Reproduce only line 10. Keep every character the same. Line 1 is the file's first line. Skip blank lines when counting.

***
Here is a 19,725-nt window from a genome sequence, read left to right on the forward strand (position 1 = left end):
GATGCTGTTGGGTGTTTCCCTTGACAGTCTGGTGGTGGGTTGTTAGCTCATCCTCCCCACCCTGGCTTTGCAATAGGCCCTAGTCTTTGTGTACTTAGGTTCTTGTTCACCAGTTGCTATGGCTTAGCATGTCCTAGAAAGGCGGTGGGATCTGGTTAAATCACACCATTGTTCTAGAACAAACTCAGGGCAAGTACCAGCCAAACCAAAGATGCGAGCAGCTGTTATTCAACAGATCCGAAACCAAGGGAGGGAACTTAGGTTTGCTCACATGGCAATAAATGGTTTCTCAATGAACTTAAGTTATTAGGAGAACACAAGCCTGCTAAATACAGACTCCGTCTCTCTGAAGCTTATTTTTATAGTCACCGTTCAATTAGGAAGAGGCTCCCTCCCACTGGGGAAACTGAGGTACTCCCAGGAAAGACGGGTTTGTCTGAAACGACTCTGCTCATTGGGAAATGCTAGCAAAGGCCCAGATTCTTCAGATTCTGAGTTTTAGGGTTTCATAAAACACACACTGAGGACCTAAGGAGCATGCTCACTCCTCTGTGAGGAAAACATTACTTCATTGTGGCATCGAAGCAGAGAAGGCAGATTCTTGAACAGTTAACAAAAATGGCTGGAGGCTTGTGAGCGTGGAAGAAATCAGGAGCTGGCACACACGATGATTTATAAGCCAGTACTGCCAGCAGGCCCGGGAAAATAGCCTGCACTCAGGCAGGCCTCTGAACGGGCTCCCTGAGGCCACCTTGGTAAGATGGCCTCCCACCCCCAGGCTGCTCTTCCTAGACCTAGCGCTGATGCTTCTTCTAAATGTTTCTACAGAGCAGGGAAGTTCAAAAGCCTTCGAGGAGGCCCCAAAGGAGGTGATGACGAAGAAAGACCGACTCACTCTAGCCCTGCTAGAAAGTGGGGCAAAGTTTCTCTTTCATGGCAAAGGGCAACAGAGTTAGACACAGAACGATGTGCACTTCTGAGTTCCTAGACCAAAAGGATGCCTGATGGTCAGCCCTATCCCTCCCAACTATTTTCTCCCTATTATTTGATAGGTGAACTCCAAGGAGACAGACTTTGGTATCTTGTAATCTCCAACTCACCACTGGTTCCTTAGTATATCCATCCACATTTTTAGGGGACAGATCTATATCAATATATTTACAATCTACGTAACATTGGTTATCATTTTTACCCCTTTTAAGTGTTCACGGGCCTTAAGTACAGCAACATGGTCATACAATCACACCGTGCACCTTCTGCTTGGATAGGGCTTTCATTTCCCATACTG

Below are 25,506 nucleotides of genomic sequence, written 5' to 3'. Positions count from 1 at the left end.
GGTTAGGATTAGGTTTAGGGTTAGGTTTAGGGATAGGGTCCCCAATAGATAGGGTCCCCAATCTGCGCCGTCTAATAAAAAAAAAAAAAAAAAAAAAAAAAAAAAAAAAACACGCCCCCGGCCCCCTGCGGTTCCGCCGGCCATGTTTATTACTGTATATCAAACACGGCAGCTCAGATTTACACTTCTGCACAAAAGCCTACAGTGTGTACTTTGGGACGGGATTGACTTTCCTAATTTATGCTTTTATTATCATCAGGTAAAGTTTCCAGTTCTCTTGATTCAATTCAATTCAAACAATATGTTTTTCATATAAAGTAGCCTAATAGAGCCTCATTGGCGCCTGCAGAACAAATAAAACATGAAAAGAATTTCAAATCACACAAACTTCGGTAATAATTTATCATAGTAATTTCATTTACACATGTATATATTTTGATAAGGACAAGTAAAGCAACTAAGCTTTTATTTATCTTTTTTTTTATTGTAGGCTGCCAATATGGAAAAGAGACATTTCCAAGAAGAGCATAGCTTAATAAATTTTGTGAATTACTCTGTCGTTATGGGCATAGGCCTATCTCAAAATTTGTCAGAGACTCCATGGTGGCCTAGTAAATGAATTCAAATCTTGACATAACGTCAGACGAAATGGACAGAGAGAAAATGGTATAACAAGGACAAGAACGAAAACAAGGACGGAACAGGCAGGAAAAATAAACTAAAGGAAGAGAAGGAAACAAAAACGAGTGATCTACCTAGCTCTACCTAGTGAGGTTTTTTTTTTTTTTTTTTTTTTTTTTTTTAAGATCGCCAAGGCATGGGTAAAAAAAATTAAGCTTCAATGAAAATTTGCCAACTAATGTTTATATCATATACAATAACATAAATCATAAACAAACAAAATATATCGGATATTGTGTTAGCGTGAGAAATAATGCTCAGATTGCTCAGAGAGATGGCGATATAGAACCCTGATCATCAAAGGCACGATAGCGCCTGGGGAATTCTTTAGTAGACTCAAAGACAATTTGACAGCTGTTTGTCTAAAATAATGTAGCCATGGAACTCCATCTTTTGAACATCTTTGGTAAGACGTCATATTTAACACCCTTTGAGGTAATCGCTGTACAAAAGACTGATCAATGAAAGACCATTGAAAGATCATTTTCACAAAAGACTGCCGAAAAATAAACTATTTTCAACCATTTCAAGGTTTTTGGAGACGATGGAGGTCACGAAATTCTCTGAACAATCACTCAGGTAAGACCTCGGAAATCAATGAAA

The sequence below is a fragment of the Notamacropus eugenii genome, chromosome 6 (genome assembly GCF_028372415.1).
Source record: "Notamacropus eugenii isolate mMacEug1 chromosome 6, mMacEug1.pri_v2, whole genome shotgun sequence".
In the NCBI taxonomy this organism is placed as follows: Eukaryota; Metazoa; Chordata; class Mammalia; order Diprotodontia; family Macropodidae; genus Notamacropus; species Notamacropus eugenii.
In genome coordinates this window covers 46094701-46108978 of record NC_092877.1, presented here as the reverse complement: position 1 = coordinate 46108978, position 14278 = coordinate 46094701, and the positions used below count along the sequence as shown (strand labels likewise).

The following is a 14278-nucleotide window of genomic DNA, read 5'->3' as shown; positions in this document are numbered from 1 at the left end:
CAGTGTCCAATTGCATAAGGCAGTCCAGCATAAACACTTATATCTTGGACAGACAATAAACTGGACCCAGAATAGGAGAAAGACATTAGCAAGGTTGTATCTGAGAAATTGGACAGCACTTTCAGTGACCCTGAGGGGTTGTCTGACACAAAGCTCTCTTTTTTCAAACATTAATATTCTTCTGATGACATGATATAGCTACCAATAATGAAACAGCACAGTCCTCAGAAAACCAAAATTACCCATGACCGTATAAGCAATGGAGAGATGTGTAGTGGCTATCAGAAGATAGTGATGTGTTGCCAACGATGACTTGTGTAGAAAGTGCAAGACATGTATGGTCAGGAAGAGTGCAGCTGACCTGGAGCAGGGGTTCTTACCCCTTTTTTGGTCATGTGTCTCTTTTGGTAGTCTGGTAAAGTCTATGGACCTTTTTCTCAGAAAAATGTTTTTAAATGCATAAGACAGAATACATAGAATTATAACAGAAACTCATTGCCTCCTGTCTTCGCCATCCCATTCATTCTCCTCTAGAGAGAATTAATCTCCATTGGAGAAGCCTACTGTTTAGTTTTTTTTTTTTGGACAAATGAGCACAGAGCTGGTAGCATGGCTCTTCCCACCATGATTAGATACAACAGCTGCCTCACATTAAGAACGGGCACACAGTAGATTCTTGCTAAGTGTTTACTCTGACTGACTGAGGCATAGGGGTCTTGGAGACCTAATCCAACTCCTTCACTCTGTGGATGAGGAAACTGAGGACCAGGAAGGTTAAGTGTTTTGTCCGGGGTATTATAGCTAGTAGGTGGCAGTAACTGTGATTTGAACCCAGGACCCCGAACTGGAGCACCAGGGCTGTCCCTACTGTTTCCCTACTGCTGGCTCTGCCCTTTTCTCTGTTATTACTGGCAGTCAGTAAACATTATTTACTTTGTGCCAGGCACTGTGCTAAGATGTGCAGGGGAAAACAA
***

CAGTGTCCAATTGCATAAGGCAGTCCAGCATAAACACTTATATCTTGGACAGACAATAAACTGGACCCAGAATAGGAGAAAGACATTAGCAAGGTTGTATCTGAGAAATTGGACAGCACTTTCAGTGACCCTGAGGGGTTGTCTGACACAAAGCTCTCTTTTTTCAAACATTAATATTCTTCTGATGACATGATATAGCTACCAATAATGAAACAGCACAGTCCTCAGAAAACCAAAATTACCCATGACCGTATAAGCAATGGAGAGATGTGTAGTGGCTATCAGAAGATAGTGATGTGTTGCCAACGATGACTTGTGTAGAAAGTGCAAGACATGTATGGTCAGGAAGAGTGCAGCTGACCTGGAGCAGGGGTTCTTACCCCTTTTTTGGTCATGTGTCTCTTTTGGTAGTCTGGTAAAGTCTATGGACCTTTTTCTCAGAAAAATGTTTTTAAATGCATAAGACAGAATACATAGAATTATAACAGAAACTCATTGCCTCCTGTCTTCGCCATCCCATTCATTCTCCTCTAGAGAGAATTAATCTCCATTGGAGAAGCCTACTGTTTAGTTTTTTTTTTTTGGACAAATGAGCACAGAGCTGGTAGCATGGCTCTTCCCACCATGATTAGATACAACAGCTGCCTCACATTAAGAACGGGCACACAGTAGATTCTTGCTAAGTGTTTACTCTGACTGACTGAGGCATAGGGGTCTTGGAGACCTAATCCAACTCCTTCACTCTGTGGATGAGGAAACTGAGGACCAGGAAGGTTAAGTGTTTTGTCCGGGGTATTATAGCTAGTAGGTGGCAGTAACTGTGATTTGAACCCAGGACCCCGAACTGGAGCACCAGGGCTGTCCCTACTGTTTCCCTACTGCTGGCTCTGCCCTTTTCTCTGTTATTACTGGCAGTCAGTAAACATTATTTACTTTGTGCCAGGCACTGTGCTAAGATGTGCAGGGGAAAACAA